Contractor Daniel Lapoint Jr. was digging in his neighbor's yard with an excavator when a gray, curved formation appeared out of the agitated dirt. Upon further inspection, Lapoint and his neighbor Eric Witzke discovered the skeleton of a very large animal.
While both assumed them to be dinosaur bones, experts from the University of Michigan knew that the skeleton was actually a mastodon. These Ice Age beasts weighed up to five tons and are ancestors of elephants. Both men admit that they were not planning on finding the skeleton and that they were lucky to stumble upon it.
The two Michigan natives will donate the remains to the University of Michigan Museum of Paleontology, where Daniel Fisher is the director. Fisher said that Michigan has had about 330 confirmed mastodon bone findings, but most come from the southern part of the state. More importantly, most people only find a tooth or a bone spur.
Their haul was huge and included a wide array of bones in one location. The dig contained rib, leg, shoulder and hip bones as well as a piece of a tusk and vertebrae. Fisher said, “Preliminary examination indicates that the animal may have been butchered by humans.” He added that the bones are between 10,000 and 14,000 years old.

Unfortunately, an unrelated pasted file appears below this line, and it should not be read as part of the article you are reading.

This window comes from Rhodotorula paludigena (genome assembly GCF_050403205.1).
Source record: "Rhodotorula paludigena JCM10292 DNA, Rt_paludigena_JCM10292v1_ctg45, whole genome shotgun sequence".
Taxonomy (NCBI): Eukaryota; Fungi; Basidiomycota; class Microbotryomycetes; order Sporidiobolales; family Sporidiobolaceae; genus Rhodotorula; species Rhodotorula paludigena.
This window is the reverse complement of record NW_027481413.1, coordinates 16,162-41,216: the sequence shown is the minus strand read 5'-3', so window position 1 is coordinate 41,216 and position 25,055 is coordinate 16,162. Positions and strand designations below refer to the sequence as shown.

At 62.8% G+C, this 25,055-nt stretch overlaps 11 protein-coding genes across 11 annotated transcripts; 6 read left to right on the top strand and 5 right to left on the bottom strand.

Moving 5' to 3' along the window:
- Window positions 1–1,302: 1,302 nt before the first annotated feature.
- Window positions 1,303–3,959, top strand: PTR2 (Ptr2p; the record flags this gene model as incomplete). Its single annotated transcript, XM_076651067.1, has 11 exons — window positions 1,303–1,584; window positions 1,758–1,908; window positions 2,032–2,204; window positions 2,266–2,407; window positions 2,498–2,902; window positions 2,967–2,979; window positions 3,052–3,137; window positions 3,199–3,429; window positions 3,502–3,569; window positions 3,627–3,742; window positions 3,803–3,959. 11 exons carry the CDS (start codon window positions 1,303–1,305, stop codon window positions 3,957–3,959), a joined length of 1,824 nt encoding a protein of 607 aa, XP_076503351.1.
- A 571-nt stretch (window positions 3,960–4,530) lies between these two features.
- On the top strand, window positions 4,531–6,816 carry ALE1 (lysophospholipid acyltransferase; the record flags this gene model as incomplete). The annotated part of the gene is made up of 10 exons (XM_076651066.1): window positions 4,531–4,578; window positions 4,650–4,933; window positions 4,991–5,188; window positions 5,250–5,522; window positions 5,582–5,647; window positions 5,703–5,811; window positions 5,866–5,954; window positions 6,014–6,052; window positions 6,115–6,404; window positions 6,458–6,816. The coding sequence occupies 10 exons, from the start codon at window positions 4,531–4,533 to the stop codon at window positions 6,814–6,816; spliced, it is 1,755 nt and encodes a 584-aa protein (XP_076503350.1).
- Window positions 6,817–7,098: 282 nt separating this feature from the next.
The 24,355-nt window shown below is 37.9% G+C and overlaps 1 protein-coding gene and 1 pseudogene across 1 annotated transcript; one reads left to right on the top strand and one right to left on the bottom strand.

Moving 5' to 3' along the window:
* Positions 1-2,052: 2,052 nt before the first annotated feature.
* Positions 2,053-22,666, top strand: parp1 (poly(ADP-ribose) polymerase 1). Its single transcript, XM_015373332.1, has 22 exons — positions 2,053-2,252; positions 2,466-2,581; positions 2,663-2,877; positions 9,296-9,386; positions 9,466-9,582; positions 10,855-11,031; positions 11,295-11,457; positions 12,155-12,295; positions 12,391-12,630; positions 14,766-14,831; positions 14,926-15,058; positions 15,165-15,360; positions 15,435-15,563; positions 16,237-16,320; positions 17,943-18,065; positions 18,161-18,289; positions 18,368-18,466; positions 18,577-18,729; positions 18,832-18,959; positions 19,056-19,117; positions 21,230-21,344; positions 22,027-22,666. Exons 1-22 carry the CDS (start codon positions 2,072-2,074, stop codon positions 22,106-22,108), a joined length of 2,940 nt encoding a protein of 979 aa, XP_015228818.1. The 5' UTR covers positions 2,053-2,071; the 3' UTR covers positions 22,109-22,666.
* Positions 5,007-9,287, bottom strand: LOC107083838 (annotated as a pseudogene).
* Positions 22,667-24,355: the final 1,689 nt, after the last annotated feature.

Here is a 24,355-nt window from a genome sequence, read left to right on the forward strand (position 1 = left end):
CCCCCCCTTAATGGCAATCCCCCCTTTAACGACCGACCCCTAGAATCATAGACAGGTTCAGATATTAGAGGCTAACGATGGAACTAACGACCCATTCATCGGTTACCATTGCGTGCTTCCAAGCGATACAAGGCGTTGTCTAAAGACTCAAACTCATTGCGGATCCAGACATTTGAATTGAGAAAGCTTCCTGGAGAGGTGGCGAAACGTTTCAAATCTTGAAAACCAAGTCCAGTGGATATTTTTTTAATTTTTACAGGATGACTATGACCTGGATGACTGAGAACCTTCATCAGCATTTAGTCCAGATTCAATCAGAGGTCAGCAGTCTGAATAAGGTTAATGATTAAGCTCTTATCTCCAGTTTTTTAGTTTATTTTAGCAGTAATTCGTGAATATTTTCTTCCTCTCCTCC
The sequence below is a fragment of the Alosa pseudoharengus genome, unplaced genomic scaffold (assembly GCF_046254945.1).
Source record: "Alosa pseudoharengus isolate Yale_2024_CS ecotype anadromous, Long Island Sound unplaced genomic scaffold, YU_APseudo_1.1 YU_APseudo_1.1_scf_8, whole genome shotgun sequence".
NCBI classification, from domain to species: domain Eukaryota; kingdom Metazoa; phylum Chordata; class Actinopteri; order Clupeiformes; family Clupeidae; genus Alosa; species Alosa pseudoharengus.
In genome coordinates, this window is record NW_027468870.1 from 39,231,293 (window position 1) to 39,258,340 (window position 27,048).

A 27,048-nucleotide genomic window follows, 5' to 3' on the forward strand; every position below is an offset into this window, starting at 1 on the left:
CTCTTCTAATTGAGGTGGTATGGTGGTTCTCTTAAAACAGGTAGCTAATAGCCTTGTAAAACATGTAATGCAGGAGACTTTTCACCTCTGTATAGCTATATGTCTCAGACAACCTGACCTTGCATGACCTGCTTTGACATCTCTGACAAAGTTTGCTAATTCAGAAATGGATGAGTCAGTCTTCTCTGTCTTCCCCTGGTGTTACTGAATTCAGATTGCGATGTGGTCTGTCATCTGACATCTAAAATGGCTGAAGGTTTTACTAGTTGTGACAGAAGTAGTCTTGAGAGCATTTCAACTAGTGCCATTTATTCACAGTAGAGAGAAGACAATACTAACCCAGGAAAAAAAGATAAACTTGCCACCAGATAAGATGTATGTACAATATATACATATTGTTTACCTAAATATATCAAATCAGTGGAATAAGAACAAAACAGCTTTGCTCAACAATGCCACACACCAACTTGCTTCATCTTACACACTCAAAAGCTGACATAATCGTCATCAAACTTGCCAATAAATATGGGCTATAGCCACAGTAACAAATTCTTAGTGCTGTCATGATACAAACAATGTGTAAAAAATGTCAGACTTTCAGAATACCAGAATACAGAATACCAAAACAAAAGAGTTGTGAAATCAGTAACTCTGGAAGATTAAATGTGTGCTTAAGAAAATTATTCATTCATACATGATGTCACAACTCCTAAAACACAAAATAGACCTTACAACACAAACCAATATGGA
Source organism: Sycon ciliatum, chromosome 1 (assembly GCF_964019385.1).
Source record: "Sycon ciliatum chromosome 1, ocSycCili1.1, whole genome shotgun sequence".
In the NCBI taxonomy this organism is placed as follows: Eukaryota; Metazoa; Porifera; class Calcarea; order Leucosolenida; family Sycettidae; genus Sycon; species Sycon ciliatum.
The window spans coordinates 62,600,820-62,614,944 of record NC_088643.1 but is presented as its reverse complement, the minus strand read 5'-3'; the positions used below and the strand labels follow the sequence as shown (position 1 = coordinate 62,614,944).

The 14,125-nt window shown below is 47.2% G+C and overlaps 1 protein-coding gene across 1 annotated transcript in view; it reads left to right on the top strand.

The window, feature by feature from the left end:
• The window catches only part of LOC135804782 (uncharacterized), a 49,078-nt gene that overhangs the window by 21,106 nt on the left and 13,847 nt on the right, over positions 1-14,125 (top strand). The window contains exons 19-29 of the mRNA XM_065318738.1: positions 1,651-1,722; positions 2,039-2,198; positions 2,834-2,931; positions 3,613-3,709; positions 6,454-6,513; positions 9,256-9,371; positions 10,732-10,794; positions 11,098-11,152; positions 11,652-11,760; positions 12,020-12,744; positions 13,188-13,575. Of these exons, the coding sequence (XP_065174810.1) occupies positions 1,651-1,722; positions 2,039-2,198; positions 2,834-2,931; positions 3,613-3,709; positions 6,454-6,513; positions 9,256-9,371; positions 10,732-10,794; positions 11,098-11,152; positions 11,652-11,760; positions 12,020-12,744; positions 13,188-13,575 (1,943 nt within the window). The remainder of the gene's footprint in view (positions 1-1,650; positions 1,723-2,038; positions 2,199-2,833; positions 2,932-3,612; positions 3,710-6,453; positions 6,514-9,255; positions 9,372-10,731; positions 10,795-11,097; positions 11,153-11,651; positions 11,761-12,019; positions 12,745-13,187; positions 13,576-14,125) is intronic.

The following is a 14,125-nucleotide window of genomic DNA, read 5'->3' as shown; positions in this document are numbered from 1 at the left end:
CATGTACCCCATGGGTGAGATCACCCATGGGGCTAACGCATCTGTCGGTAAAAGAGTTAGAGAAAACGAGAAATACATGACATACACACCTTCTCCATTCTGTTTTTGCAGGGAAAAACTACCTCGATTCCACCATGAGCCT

Popular VideoThis young teenage singer was shocked when Keith Urban invited her on stage at his concert. A few moments later, he made her wildest dreams come true.
However, before donating the bones to Fisher and the museum, Lapoint and Witzke wanted to do a show and tell with middle school students. Lapoint said, "Once these things go to the museum and get crated up, you're not going to get to touch them again. It's over with and I was that kid who wanted to touch that thing on the other side of the glass. All the kids got to pick them up and hold them. Some kids, it was life-changing for them. To change one kid's life because they got to touch it, I think, is an incredible opportunity."
While both said they will keep a few bones for themselves, they realize that the fun part was making the discovery. Lapoint described it, saying, "Finding them was very, very cool. You know, after time goes by and you have the bones it wears off, the excitement. Digging and finding the bones for the first time, it's not something that can be replicated. It really is a once-in-a-lifetime thing."